The Mass balance modelling of Spitzbergen glaciers

Change log
Fleming, Kevin Michael 

This thesis deals with a series of mass balance studies carried out on two glaciers in north-west Spitsbergen, Midre Lovenbreen and Austre Broggerbreen, using an energy balance model. A general description of glaciers, including their classification and the manner in which their surfaces may be sub-divided, is carried out. A discussion is then made concerning the processes which affect the mass balance of a glacier surface, and the techniques used, both field and computational, to determine this parameter. The first modelling exercises carried out were to determine how sensitive the model used is to perturbations in various climatic parameters. This project had a number of objectives: 1) determining what difference is made by applying simplified meteorological data instead of measured data, 2) modelling the mass balances of Midre Lovenbreen and Austre Broggerbreen to reproduce the values obtained by field surveys, 3) modelling the mass balances of these glaciers to determine the effect changes representing future warmer, and past cooler, climates would have on their balance behaviour. It was found that temperature was the parameter the model results were most sensitive to, and cloud height the least. There is a difference in the final results depending upon what meteorological data form is used, simplified or measured. The mass balances of the glaciers could be best reproduced by a model version that included an altitudinal precipitation correction expression and excluded the latent heat component of the energy equation. A rise in temperature of 4 to 50c will result in most of the glacier's present extent becoming areas of negative balance, despite applying a 50% increase in precipitation, while a decrease in temperature of 2 to 30c will considerably increase the area which will experience a positive balance, sometimes to lower than the glaciers' present lowest point.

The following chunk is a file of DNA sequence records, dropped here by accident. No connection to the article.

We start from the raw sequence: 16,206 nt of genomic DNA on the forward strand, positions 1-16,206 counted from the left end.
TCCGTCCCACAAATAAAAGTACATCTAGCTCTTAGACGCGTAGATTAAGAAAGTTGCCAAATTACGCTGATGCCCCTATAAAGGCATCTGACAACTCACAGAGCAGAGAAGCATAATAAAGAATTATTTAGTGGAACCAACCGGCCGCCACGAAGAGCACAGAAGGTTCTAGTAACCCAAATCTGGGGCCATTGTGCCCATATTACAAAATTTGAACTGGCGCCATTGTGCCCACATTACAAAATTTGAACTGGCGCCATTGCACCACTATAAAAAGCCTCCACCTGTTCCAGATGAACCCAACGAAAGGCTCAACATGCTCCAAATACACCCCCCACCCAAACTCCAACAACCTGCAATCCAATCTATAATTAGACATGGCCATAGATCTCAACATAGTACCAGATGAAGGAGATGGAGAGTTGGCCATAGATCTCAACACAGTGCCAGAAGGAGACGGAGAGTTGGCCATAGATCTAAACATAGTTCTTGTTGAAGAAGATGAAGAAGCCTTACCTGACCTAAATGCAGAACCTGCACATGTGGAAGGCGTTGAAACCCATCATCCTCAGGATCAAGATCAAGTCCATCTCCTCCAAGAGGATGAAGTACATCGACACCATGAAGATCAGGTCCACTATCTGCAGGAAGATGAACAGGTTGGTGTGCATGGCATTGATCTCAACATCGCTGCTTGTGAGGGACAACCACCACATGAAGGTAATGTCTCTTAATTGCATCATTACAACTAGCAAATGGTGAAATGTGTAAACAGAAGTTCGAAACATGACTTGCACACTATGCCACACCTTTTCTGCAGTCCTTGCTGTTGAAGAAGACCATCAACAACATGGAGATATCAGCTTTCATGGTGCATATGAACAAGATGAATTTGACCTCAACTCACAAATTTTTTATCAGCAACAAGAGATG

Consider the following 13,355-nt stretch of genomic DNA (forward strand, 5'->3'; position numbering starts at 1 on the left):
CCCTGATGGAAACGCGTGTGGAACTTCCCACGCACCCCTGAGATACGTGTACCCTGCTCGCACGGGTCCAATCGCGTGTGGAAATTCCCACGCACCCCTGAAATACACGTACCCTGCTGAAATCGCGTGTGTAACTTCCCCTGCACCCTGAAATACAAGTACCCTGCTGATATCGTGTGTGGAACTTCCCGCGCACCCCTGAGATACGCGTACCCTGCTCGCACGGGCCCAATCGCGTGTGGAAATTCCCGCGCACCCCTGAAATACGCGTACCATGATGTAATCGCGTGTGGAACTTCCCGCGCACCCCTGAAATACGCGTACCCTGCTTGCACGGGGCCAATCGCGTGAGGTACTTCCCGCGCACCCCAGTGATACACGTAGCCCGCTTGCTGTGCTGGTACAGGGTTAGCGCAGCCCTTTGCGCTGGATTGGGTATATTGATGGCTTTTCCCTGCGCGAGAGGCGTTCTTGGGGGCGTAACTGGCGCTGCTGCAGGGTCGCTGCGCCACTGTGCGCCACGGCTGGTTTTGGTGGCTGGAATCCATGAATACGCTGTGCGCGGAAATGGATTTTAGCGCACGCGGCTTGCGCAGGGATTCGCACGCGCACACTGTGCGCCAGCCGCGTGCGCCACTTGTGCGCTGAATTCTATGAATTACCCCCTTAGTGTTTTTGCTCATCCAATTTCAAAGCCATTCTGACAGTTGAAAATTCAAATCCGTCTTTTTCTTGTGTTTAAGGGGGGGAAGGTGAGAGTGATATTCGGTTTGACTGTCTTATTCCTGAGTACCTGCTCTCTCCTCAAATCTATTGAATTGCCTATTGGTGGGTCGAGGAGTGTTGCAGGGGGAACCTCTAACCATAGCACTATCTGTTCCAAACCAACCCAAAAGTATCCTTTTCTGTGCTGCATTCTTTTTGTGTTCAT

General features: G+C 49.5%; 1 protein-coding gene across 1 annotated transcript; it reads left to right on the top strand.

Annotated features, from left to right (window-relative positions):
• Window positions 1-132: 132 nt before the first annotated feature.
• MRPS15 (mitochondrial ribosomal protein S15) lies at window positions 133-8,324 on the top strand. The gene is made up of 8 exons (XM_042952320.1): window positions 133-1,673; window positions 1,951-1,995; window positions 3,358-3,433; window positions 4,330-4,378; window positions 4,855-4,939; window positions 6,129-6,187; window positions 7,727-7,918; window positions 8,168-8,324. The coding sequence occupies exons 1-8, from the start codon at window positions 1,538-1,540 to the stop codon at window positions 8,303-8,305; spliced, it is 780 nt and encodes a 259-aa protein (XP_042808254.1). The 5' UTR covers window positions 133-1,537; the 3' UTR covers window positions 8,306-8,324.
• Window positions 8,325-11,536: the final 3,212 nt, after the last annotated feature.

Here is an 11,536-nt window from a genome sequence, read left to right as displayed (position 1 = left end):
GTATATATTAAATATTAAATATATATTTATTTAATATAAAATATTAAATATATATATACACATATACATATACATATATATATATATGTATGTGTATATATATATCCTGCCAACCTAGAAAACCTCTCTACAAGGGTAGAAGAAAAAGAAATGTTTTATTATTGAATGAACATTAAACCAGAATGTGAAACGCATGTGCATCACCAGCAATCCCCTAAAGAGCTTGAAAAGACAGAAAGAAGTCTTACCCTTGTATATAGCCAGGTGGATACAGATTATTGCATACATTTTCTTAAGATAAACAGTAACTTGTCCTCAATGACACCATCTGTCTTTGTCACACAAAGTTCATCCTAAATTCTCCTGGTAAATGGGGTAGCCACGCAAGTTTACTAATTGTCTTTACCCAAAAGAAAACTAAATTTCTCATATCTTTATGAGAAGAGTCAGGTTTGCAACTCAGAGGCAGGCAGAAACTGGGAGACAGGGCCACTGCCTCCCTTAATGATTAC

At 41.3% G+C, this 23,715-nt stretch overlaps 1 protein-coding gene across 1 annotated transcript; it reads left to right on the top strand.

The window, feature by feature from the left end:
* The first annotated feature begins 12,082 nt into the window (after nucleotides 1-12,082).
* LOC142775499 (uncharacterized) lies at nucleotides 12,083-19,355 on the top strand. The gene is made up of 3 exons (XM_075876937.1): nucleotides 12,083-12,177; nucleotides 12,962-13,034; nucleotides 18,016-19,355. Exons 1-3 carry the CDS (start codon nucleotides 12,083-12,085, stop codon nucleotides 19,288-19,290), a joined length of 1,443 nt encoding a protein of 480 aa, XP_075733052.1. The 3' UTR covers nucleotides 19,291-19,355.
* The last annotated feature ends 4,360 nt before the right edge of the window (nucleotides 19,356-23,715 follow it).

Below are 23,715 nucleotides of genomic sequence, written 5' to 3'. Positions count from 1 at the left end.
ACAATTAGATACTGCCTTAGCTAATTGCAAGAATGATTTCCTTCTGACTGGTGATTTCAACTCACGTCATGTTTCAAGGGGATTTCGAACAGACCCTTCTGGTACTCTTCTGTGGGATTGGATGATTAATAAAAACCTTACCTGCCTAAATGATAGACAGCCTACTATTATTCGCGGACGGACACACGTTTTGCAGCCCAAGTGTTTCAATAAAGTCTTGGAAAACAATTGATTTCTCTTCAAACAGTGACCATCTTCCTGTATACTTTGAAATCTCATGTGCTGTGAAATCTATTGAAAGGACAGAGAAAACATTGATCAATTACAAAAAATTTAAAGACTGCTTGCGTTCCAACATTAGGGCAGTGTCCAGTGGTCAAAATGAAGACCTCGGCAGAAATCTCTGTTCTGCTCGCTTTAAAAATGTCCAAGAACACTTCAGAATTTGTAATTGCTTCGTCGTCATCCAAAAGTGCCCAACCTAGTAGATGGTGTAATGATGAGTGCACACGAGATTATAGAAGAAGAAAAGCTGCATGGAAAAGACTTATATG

Master of Philosophy (MPhil)
Awarding Institution
University of Cambridge